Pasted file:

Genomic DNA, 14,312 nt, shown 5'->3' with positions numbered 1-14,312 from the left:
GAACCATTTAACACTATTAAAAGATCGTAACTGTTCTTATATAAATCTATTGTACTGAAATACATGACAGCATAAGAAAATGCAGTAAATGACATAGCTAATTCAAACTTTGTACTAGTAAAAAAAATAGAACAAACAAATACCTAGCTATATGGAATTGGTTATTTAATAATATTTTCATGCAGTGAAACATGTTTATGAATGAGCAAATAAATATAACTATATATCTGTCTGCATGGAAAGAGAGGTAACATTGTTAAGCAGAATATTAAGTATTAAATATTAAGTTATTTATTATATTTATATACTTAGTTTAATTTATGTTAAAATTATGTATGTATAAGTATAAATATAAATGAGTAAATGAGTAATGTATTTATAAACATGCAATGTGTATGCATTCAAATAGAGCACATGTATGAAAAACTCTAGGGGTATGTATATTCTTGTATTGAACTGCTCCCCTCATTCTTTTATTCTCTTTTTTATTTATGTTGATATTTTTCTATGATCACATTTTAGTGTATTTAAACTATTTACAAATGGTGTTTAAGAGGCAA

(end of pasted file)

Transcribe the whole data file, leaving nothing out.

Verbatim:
Genomic DNA, 14,312 nt, shown 5'->3' with positions numbered 1-14,312 from the left:
GAACCATTTAACACTATTAAAAGATCGTAACTGTTCTTATATAAATCTATTGTACTGAAATACATGACAGCATAAGAAAATGCAGTAAATGACATAGCTAATTCAAACTTTGTACTAGTAAAAAAAATAGAACAAACAAATACCTAGCTATATGGAATTGGTTATTTAATAATATTTTCATGCAGTGAAACATGTTTATGAATGAGCAAATAAATATAACTATATATCTGTCTGCATGGAAAGAGAGGTAACATTGTTAAGCAGAATATTAAGTATTAAATATTAAGTTATTTATTATATTTATATACTTAGTTTAATTTATGTTAAAATTATGTATGTATAAGTATAAATATAAATGAGTAAATGAGTAATGTATTTATAAACATGCAATGTGTATGCATTCAAATAGAGCACATGTATGAAAAACTCTAGGGGTATGTATATTCTTGTATTGAACTGCTCCCCTCATTCTTTTATTCTCTTTTTTATTTATGTTGATATTTTTCTATGATCACATTTTAGTGTATTTAAACTATTTACAAATGGTGTTTAAGAGGCAA